A 130-year-old world-famous Scottish lighthouse is to be switched off and sold as part of a money saving exercise.
The Turnberry Lighthouse shines out across the Forth of Clyde and is well known to golf fans because of its location on the world famous Ailsa golf links.
The 19th century structure is to be sold by the Northern Lighthouse Board (NLB) to help cut costs.
Heralded as “probably the most famous lighthouse in the world,” property experts believe Turnberry will be converted into holiday accommodation for wealthy golfers.
The majestic lighthouse sits on Ailsa Craig island and was designed by David and Thomas Stephenson to warn passing vessels from Bristo Rock. It was built in the moat of the 13th century Turnberry castle.
Since 1878 it has flashed its white light every 15 seconds, helping ships to navigate up to 24 nautical miles away.
In an official report, the NLB found Turnberry Lighthouse to be of “limited value” to modern-day commercial shippers, the majority of whom passes west of the island, and “derives little benefit from Turnberry.”
The decision made by NLB, who intend to sell the tower in 2015, has been met by sadness by locals and lighthouse experts.
Ken Trethewey, founder of the Lighthouse Society of Great Britain and author of The Keepers, said the structure was a “fantastic icon” for Scotland.
He said: “I remember watching the Open when it was last at Turnberry and it occurred to me that the lighthouse is probably the most famous in the world, just because it appears on television screens and photographs all over the globe.
“I can’t think of another lighthouse that has more exposure. People talk about Bell Rock and the Eddystone, but in actual fact, Turnberry is the one that people all over the world see, it’s unbelievable. I didn’t know Turnberry was on a list of proposed closures, and my initial reaction is sadness because it’s a fantastic icon for lighthouses and Scotland.”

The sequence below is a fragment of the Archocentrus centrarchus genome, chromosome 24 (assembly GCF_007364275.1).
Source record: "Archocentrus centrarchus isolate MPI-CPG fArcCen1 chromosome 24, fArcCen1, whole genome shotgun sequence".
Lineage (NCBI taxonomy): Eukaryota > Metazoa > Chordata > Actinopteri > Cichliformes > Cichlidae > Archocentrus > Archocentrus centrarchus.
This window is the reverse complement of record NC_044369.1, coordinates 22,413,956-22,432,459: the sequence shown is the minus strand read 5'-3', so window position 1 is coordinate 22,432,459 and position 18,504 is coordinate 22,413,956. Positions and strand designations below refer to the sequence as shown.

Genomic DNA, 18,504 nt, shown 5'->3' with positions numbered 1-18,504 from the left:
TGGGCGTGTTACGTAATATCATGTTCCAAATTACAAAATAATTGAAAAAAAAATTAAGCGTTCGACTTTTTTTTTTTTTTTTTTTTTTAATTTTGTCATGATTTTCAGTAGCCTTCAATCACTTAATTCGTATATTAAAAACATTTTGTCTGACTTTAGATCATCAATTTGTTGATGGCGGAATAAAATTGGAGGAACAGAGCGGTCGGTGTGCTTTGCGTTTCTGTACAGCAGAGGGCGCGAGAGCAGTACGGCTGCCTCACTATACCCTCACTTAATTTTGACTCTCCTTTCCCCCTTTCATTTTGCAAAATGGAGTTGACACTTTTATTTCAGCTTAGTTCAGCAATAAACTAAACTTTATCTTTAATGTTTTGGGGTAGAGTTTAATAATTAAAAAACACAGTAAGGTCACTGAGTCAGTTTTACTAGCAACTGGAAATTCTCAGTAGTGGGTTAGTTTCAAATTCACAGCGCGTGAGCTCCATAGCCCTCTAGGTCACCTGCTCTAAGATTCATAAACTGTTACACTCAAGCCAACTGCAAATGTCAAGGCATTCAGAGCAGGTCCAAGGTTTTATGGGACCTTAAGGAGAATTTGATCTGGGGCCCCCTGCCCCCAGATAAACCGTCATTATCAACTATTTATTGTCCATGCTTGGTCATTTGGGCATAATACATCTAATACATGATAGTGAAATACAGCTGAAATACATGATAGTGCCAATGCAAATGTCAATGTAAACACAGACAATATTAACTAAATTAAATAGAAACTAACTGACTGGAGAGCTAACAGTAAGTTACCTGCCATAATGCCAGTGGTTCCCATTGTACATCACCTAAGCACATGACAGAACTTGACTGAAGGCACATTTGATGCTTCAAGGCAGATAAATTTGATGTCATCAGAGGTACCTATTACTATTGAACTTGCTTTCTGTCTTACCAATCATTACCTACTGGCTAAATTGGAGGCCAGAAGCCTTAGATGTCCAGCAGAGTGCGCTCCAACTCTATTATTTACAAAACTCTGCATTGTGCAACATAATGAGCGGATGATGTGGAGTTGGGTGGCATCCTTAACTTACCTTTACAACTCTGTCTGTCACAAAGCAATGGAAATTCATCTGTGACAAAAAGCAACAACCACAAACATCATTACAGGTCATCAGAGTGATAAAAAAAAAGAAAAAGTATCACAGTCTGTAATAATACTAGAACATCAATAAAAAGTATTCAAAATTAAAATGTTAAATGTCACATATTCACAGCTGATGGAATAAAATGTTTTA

Archibald McFarlane, secretary of the Clyde Fishermen’s Association, said the lighthouse would attract a lot of attention on the open market. “There are all sorts of people that fall in love with the history of the buildings and they make a very unusual home. I’m sure Turnberry would make a very good home, although you’d need to be fairly fit to climb all the stairs,” he said.
Ian Duff, from Oban, who worked as a keeper at 13 Scottish lighthouses between 1976 and 1992, before automation rendered his post redundant, said Turnberry was a “plum station” to work at.
He said: “Keepers generally looked on it as a plum station,” he recalled. “You were close to a community and, of course, the golf course. You also got a lot of visitors compared to other lighthouses.
“Similar lighthouses have been turned into luxury hotels, and I would imagine that when Turnberry is sold off, it’ll go for a large sum of money because of where it’s situated. I remember when the Open was at Turnberry, people where trying to rent the keeper’s accommodation and were willing to pay very large sums of money just for the one week.”
Leisurecorp, the Dubai World investment company which owns the Turnberry resort, describes the lighthouse as “one of Turnberry’s most powerful charms.””
The lighthouse is just yards away from the green of “Bruce’s Castle”, the ninth hole at Turnberry’s Ailsa course, which has hosted the Open four times. It was last seen on TV screens across the world when veteran Tom Watson, 59, was beaten to the prize by fellow US professional Stewart Cink in 2009.
Lorna Hunter, information officer at the NLB, said: “Following consultation the board intends to discontinue the current major light when the station becomes due for refurbishment in 2015.
“Under the board’s governing legislation, they are only able to hold property for providing aids to marine navigation or supporting this work. Therefore the board may dispose of the site.”